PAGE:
In Art. 4, he goes into the kinds of defects our Lord would and would not have been subject to, e.g. he would not have suffered defects “incompatible with the perfection of knowledge and grace”, but he did suffer hunger, thirst, and bodily death.

It is worth noting, in line with what dshix wrote above, that

Christ did not contract these defects as if taking them upon Himself as due to sin, but by His own will.


I disagree. Natural death (and aging) is a direct consequence of sin, and therefore, a person who is without sin cannot die naturally. Jesus would not grow old, since the decay of the body is part of the consequence of sin.

Your argument that his growth into an adult proves he was subject to the laws of nature is true, but does not contest my point. Any being in the physical world is subject to the laws of nature, since God created them, and after the fall, the natural flow of human life includes death. However, that doesn’t mean that sinless persons are naturally bound or affected by the consequences of sin, even in this fallen world.

Sinless persons can certainly experience suffering from another person’s sin, however, and that is why Christ suffered in His passion.


See post #8.


Well, Jesus was seen to eat. Eating implies digestion, which is primarily the work of intestinal bacteria. Unless God provided some sort of holy barrier to differentiate good bacteria from the bad, I find it hard to believe that Jesus didn’t contract one of the many, *many *bacterial infections/diseases/conditions that were prevalent back then.


That’s one of the Questions We’ll Never Know the Answers For

If there is intelligent life on other planets, did Jesus’ death on earth provide them with salvation also? If it did, how did they get the message; if it did not, did He visit each planet and die for them too?


In one way I agree with the fact that as God he willed to die at precisely the right time. However, as man… “And being found in fashion as a man, he humbled himself, and became obedient unto death, even the death of the cross” (Phil 2:8) This seems to imply that he did indeed die from the physical trauma of the cross and not just because he “willed” it.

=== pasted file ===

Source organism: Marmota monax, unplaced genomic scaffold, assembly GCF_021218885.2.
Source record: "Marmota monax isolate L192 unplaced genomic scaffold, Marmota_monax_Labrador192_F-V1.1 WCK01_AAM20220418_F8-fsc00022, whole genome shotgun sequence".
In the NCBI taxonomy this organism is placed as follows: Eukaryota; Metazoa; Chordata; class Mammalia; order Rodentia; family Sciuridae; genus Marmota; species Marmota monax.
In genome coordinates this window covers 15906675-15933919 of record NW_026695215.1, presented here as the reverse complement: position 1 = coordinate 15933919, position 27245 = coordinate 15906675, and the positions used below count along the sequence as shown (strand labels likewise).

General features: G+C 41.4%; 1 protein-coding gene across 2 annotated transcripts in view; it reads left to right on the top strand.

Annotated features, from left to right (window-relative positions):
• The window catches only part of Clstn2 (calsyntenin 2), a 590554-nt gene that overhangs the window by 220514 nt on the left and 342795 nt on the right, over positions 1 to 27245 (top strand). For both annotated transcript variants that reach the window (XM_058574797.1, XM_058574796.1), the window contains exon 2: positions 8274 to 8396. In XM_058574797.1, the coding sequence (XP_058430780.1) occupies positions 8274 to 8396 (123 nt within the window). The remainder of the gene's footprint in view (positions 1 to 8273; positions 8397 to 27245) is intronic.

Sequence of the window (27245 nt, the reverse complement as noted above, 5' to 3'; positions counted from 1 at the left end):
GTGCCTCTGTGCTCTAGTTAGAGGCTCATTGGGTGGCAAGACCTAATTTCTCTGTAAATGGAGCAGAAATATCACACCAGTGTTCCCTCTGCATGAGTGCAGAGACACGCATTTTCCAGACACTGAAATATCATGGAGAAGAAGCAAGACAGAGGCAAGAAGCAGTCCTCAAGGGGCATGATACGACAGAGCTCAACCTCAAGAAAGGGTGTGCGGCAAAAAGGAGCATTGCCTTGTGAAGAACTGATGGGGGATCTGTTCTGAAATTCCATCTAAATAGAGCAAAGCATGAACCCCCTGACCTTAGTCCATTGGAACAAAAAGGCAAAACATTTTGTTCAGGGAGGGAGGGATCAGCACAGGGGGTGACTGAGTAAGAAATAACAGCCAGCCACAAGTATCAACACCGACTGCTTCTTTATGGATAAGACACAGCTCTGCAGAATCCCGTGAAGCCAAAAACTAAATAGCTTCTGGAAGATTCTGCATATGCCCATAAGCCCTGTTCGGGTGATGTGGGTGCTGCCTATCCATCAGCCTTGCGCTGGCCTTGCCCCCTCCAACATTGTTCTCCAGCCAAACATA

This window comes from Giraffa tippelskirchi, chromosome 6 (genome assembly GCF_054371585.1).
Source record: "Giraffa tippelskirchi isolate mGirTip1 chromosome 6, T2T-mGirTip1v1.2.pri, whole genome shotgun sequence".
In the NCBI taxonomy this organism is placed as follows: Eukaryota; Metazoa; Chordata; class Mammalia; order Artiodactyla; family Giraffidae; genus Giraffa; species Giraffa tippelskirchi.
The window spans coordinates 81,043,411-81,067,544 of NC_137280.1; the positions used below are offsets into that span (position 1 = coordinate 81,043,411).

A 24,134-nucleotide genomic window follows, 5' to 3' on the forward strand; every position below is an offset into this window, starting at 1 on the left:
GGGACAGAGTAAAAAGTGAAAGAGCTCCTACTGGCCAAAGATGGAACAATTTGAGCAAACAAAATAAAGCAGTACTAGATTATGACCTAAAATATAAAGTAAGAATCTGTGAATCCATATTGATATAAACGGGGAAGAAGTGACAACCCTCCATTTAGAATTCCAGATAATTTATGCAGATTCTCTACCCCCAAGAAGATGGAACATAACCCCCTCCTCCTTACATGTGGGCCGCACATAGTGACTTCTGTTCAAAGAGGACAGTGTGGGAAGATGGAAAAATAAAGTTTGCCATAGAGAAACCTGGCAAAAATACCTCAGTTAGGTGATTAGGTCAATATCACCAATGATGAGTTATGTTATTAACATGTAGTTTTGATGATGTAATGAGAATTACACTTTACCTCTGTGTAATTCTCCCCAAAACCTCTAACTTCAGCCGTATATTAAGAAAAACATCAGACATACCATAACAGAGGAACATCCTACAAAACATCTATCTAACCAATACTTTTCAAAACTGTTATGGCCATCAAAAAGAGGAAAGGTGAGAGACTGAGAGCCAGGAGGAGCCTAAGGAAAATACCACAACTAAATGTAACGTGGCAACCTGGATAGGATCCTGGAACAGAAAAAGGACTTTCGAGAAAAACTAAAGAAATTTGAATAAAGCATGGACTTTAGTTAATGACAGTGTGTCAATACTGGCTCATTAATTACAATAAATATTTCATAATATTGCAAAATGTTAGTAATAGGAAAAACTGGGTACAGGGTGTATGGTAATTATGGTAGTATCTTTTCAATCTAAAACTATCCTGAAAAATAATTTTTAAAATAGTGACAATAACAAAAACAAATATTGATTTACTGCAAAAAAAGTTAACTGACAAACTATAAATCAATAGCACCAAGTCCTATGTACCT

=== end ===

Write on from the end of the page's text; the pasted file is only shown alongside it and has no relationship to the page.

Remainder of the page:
It seems to me that at the moment when Jesus became man, he “became obedient [to the laws] of death”. That seems to me that that could very well have included sickness, otherwise he would not have been obedient to death, nor would he have been like man in all things. It is my understanding that when the Bible talks about physical death as evil this includes all of the natural evils, like sickness, as well. If he did not, that could bring into question his true humanity. Was he simply God wearing a body suit or was he truly human so that we can honestly call him not only Lord and God, but also brother?

This is a rather interesting discussion that perhaps we may never completely know the answer in this lifetime.


Just because Jesus was born a man and died for our sins here, does not mean other planets out there had the same thing happen, maybe their ‘salvation’ is accomplished thru other means, maybe there are worlds out there that do not have free will, our situation may be unique or it may not be…we cant know this until we have more information.

Regarding Jesus getting sick, I doubt it, even when he was a young child, he was still divine, so he was not like a normal child of that age, somehow I dont think bacteria would be able to infect or otherwise ‘attack’ a divine entity.